Gotabaya Rajapaksa Takes Early Lead In Sri Lanka Presidential Elections

Gotabaya Rajapaksa the main opposition candidate, was leading with 52.87 per cent while housing minister Sajith Premadasa had 39.67 percent out of half a million votes counted, according to the Election Commission.

Gotabaya Rajapaksa Takes Early Lead In Sri Lanka Presidential Elections

Gotabaya Rajapaksa was leading in the island's majority Sinhalese areas

Colombo:

Sri Lanka's former wartime defence secretary Gotabaya Rajapaksa took an early lead Sunday in a fiercely fought presidential election conducted under high security seven months after deadly Islamist attacks.

Rajapaksa, the main opposition candidate, was leading with 52.87 per cent while housing minister Sajith Premadasa had 39.67 percent out of half a million votes counted, according to the Election Commission.

Leftist Anura Kumara Dissanayake was in third place with 4.69 per cent. There were 32 other candidates for the top job.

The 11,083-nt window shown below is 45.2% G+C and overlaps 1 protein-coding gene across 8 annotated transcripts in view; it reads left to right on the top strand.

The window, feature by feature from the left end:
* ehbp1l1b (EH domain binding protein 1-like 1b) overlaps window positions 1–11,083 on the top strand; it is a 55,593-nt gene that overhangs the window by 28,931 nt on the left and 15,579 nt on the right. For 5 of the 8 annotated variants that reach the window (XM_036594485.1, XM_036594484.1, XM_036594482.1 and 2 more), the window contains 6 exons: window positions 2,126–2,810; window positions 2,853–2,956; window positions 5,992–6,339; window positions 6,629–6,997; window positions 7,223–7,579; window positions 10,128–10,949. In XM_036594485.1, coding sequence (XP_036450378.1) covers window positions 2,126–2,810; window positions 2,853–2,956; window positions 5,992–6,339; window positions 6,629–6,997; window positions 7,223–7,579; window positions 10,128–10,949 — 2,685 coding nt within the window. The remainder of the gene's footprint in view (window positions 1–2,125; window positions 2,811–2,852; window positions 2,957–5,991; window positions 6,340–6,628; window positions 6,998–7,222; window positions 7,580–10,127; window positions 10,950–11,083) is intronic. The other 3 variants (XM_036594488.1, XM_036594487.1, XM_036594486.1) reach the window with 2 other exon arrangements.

Commission chairman Mahinda Deshapriya said at least 80 percent of the 15.99 million eligible voters participated in Saturday's poll, which was marred by isolated violence that left several people injured.

Rajapaksa, 70, was leading in the island's majority Sinhalese areas while Premadasa showed strong support from among the island's minority Tamil community in the northern and eastern regions.

Premadasa, 52, from the liberal United National Party (UNP), is the son of assassinated ex-president Ranasinghe Premadasa.

The election is the first popularity test of the UNP-led government since the April 21 suicide bomb attacks that killed at least 269 people and were blamed on local Islamist extremists.

The government had faced severe criticism for failing to prevent the attacks despite prior warnings.

Prime Minister Ranil Wickremesinghe stepped aside, allowing his deputy Premadasa to enter the fray and face Rajapaksa, the younger brother of former strongman president Mahinda Rajapaksa.

Gotabaya is credited with directing security forces to crush Tamil rebels and end a 37-year separatist war in May 2009 during the tenure of Mahinda, who was president from 2005 to 2015.

The Election Commission has said it hopes to provide final results by late Sunday.



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